tion is quite apparent. Most of the
games figure to be pretty even con-
tests. Then too, favorites have not
won a conference game this year
while the best the underdogs have
done, with one exception, is to se-
cure ties.
Experts have been splitting hairs
trying to pick the winner of the Ohio
State-Michigan game at Ann Ar-
bor, where 85,000 are expected to at-
tend. Breaks undoubtedly will play
a big part in determining the win-
ner. The Wolverines are known to
play for breaks.-
Purdue Is Favored
Purdue will be favored to whip
Chicago at Stagg Field, but there is
enough dope to make one hesitant
over picking the winner. The Ma-
roons have not opened up their of-
fensive power despite the fact that
they scored 72 points in two prelimi-
nary contests. They have a reper-
toire of seven dozen plays and so
far have only displayed a dozen of
them. Consequently Purdue doesn't
know what to expect.
Northwestern, a team that has yet
to show an offense, tackles an eleven
with one of the best defenses in the
conference, Indiana. Dick Hanley
claims the Wildcats, one down in the
title race, will show a real attack,
but won't say they will win.
Spears Fears Iowa
Iowa gets the call over Wisconsin
although Ossie Solem, the Hawkeye
coach, can't see it that way. After
taking a 21 to 0 licking from Illinois,
Coach Spears has been gloomy over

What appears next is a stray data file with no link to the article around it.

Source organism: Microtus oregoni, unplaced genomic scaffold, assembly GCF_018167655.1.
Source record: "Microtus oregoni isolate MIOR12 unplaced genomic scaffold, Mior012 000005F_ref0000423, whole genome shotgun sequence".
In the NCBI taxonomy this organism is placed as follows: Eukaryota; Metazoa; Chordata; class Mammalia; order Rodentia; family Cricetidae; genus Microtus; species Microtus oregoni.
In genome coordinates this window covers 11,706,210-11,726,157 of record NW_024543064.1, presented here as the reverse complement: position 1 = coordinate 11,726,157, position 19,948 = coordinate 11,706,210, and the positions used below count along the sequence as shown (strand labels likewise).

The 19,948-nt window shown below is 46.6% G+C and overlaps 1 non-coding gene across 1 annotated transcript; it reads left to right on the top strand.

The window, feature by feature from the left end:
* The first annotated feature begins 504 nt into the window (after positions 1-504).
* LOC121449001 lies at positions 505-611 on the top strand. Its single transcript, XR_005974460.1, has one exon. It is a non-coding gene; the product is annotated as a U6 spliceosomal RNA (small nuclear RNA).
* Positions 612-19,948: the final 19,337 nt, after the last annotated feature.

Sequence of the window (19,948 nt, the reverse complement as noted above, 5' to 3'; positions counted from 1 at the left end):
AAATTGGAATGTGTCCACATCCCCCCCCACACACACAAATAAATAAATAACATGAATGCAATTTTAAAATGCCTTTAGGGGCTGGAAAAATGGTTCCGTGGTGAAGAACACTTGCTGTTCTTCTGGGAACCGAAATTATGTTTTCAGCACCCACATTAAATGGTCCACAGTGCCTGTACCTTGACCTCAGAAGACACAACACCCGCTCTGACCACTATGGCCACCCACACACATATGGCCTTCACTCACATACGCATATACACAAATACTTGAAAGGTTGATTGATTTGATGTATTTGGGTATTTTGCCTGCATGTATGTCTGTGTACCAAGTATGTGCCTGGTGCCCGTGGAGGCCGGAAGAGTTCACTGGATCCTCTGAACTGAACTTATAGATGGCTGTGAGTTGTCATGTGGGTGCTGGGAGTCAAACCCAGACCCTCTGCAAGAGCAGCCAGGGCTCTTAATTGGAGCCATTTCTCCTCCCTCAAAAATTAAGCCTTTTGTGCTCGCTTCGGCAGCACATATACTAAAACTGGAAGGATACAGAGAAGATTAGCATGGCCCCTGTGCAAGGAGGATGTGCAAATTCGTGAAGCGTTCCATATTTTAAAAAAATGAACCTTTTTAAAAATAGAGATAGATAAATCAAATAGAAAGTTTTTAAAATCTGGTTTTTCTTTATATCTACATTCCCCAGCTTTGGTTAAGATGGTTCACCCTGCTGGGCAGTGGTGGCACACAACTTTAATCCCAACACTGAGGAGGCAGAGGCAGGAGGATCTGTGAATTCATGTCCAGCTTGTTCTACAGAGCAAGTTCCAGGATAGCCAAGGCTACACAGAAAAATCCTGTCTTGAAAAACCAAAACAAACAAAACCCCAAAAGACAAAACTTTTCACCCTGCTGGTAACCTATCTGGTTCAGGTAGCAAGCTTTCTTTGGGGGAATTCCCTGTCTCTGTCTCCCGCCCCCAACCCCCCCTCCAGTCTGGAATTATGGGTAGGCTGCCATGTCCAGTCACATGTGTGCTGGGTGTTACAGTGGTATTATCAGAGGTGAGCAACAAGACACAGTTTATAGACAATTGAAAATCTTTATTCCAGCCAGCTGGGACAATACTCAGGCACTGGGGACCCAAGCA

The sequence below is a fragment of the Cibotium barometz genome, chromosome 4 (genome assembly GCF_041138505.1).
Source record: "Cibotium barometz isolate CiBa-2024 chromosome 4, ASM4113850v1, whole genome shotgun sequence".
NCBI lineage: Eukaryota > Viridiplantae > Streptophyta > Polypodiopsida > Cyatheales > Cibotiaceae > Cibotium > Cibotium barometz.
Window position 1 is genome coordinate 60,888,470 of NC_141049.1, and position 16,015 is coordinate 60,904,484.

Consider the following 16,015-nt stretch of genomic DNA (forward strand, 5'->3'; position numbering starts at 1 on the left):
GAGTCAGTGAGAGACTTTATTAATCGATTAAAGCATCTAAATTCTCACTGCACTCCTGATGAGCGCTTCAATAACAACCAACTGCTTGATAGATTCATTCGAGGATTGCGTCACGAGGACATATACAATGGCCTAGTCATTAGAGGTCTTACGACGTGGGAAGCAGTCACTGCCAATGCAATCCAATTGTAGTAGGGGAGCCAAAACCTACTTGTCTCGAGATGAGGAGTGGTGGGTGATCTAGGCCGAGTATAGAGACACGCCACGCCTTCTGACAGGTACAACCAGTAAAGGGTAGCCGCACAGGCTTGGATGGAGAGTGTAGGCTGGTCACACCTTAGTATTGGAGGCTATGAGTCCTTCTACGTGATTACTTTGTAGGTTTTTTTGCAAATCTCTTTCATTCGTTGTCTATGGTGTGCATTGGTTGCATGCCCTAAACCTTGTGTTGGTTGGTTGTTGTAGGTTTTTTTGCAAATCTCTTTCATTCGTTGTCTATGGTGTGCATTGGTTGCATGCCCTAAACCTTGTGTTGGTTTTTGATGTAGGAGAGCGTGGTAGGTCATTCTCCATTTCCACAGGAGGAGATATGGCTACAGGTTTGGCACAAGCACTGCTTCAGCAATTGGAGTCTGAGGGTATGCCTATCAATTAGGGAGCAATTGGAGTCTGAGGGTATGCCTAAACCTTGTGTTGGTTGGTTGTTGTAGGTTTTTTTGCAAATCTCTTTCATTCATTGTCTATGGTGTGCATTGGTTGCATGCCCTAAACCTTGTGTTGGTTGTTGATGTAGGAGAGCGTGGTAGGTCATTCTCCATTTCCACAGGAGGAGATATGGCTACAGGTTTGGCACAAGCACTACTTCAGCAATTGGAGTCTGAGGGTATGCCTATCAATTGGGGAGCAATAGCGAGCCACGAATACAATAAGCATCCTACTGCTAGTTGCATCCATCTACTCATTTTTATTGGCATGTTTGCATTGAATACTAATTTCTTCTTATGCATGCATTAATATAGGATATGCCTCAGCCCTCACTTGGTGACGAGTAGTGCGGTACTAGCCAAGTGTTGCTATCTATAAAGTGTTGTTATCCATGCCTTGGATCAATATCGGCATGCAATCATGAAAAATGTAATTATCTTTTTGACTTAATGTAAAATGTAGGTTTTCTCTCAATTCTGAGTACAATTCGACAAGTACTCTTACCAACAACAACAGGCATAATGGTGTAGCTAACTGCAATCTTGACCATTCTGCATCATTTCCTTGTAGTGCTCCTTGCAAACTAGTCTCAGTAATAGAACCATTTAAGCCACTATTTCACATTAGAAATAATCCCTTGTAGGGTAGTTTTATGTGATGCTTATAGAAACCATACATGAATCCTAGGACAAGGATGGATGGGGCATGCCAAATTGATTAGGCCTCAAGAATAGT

the Badgers' future.

The other two games tomorrow are
non-conference affairs involving Il-
linois and the Army at Cleveland
and Pittsburgh at Minneapolis. The
Gophers will be meeting a team ev-
ery bit as big and powerful as they
are and it. looks like a real battle.
There have been predictions of vic-
tory for both sides in the Illini-Ca-
det game.
Buckeye Coach Protests
Ball Used By Michigan
COLUMBUS, 0., Oct. 20 -(P) -
Michigan's attempts to introduce a

HESTON REGECZI FAY EVERHARDUS

'I,

Cross-Country
Team To Open
Season Today
Doherty's Squad Will Meet
Western State Harriers
At 11 O'Clock
The Michigan Cross country team
will inaugurate the 1933 season this
morning against the Hilltoppers of
Western State Normal. The meet
will be at Ferry Field, starting at 11
a. m.
Comparatively little is known of
the strength of either of the two
teams but the Wolverines are ex-
pected to have a slight edge over the
Kalamazoo harriers. In the past,
the Teachers have had better than
average distance runners and if this
is true this year, they should give
the Wolverines a hard run for the
team victory.
Rod Howell and Paul Gorman, two
of the leading runners on the Mich-